FreeCAD release 0.14
This is certainly a bit overdue, since the official launch already happened more than two weeks ago, but at last,here it goes: The 0.14 version of FreeCAD has been released! It happened a long, long time after 0.13, about one year and a half, but we're decided to not let that happen again next time, and will try our best to stick to 3 to 6 month release cycles from now on.
To know what changed in this release, read the full Release notes, which will explain everything in detail. Also have a look at the Arch tutorial if you haven't yet, it explains pretty much how the whole Arch module works.
From my point of view, that is, the point of view of an architect, FreeCAD is slowly becoming a solid, decent BIM authoring tool. We now have solid and trustable IFC import in FreeCAD, if IfcOpenShell is installed. If IfcOpenShell is not present, the old IFC python parser we had in version 0.13 is used, but that parser is now so weak that we'll probably remove it in next versions, because it is not useful anymore.
IfcOpenShell is also preparing a new version, which is already supported in this release, and allows to export FreeCAD models to IFC. Since the beauty of the IFC format is in its concept, that, is, the complex "grammar" by which you describe a building in code, the whole operation to export anything to IFC is a big and delicate work, that involves many conceptual decisions. This is a subject which will certainly span over several releases.
The Architecture workbench of FreeCAD, which is where most of the architecture and BIM-related tools are, is also evolving and maturing slowly. Nobody creates a BIM application from scratch, and these things take time to build, evaluate, and see how it works best. Nevertheless, some of these tools, namely the older ones like wall or structure, are now becoming pretty robust, and using them as building blocks for BIM models is becoming quite enjoyable and efficient.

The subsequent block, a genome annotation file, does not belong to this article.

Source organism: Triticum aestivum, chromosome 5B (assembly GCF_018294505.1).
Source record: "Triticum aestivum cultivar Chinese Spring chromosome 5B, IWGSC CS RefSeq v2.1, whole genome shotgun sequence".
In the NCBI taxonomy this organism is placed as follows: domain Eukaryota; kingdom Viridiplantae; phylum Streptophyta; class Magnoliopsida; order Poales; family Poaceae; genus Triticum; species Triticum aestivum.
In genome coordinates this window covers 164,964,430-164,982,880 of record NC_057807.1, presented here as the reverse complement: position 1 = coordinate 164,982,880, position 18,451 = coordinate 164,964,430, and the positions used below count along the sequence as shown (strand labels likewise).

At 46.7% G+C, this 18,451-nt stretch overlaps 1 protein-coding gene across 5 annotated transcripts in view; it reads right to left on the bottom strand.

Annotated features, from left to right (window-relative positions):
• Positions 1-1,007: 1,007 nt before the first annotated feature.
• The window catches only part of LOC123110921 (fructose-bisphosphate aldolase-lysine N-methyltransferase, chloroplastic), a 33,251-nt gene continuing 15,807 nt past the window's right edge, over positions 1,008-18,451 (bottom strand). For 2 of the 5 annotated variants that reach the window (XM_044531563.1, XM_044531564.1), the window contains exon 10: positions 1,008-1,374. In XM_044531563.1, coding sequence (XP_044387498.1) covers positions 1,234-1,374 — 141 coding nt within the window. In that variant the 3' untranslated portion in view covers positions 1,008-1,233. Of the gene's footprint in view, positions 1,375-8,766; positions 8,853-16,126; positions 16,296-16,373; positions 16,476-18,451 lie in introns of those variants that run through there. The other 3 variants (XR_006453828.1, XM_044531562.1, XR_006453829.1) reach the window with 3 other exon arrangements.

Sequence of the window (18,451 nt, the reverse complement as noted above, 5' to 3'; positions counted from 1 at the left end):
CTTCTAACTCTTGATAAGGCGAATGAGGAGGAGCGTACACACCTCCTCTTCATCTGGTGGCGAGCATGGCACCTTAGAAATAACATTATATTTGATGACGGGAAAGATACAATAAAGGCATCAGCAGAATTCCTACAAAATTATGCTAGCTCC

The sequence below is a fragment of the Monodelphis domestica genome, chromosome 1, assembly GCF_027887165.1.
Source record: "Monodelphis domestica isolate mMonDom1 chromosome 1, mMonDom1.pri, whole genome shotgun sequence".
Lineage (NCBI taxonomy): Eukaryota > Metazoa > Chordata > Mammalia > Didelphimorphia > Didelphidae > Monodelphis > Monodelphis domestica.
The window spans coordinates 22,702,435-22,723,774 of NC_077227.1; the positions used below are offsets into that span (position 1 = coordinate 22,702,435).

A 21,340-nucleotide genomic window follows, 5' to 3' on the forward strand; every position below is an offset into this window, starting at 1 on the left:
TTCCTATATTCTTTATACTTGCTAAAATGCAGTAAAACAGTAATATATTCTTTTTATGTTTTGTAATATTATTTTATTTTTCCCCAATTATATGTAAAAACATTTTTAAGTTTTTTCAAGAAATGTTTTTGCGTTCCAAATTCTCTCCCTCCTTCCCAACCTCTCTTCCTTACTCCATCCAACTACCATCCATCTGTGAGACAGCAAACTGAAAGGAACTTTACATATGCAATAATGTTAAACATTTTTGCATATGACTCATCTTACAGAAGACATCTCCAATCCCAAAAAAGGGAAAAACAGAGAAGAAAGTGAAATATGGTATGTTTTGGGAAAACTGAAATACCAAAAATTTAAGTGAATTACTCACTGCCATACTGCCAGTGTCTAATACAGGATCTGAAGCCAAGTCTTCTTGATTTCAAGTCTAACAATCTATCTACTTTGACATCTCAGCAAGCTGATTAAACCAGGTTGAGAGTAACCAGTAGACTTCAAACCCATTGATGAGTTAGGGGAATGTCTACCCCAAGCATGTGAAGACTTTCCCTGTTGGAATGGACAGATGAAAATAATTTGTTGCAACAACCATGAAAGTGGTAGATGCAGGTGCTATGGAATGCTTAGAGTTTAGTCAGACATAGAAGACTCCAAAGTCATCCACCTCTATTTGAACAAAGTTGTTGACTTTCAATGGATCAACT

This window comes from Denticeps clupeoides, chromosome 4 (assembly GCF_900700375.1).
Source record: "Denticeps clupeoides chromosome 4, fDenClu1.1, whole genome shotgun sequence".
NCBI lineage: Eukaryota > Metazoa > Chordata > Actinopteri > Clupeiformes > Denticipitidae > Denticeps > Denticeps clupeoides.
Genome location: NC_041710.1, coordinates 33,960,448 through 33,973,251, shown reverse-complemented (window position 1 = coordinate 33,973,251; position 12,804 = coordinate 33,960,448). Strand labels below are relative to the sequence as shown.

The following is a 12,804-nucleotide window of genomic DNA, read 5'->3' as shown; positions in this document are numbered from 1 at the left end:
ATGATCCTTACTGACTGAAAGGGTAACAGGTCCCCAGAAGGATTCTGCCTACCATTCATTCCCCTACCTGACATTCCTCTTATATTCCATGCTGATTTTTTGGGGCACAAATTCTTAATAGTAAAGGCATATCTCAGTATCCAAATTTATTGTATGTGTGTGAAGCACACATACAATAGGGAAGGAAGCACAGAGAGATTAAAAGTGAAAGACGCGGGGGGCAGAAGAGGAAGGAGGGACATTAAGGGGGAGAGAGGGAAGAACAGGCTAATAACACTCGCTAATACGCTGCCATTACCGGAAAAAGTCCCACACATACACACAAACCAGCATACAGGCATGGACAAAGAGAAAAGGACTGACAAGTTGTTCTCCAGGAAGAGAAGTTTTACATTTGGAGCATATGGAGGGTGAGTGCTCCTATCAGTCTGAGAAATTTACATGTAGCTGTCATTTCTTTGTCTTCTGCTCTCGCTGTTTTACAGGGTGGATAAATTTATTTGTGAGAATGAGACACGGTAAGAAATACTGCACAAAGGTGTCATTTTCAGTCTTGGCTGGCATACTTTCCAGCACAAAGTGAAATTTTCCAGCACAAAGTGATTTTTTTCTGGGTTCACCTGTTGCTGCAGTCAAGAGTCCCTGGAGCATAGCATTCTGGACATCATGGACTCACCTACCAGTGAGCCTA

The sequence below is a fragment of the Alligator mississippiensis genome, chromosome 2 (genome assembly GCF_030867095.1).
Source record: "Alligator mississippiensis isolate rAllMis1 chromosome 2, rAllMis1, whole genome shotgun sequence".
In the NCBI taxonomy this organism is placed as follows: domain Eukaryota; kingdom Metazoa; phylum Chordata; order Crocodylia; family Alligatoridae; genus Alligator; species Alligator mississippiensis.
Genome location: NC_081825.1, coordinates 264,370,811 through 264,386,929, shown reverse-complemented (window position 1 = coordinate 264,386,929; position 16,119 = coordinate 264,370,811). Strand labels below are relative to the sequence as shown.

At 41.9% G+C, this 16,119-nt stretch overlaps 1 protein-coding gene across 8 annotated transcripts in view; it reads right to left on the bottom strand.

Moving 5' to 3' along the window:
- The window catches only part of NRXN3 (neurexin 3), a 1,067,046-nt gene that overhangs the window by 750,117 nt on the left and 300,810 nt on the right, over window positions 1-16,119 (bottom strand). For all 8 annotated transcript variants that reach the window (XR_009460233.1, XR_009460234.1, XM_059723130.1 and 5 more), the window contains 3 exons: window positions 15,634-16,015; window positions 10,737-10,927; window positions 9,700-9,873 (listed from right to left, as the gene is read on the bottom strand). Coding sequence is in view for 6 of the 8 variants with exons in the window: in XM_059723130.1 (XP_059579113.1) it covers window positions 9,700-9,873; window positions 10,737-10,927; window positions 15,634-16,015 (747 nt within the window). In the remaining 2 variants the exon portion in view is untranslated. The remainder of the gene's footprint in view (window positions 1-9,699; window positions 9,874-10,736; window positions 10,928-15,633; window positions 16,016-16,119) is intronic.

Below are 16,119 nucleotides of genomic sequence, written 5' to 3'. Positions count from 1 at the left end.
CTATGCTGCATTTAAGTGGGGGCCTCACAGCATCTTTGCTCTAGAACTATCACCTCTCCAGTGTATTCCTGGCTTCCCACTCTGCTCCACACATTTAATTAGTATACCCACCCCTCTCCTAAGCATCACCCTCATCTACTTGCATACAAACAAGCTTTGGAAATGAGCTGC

Nowadays, I use FreeCAD in all of my projects. There are several scenarios for which it already occupies a big place, namely importing and converting blender models to solid geometry, and exporting 2D views (sections, plans and elevations). Blender continues to by my modeler of choice in the first phases of the project. Nothing beats the modelling speed and the freedom you get from it. A bit like sketchup, with the fundamental difference that, apart from blender being open-source and running fully and natively on my Linux machine (sketchup works, but not with all its functionality and plugins), blender offers you a much, much better control over the topology of your geometry than sketchup, which actually tries to hide it from you.
This allows you to build models that are easily "freecad-ready": clean meshes, with no overlapping, no manifold edges, that get converted to solids in FreeCAD without errors. The old dream of turning your sketchy model into a BIM model is becoming very real.
Of course there is fundamentally a difference of philosophy between what you do when you build a sketchy model, when you are trying to compose an architecture project, and when you are building a BIM model, where you know what you are building, and you are mainly adjusting things. No matter how perfectly you build your model in the preliminary phases, there will simply be things you don't pay attention to at that stage. So the process will necessarily involve modifications and "redo it the proper way this time" iterations. This is often where you get your feet trapped in the wheels with parametric modeling. So I'm more and more in favor of a simpler, more clearly-labelled and well constructed approach, where instead of nesting many levels of parametric objects, you prefer a clear human-readable organization, based on grouping objects and labeling them correctly. This will certainly be the main path I'll base my workflow on in the near future.
So, happily we now have this 0.14 release out of the way and can concentrate on new stuff. My main target for next release will of course be IFC export, but there is a lot more on the way. For now, enjoy the new release!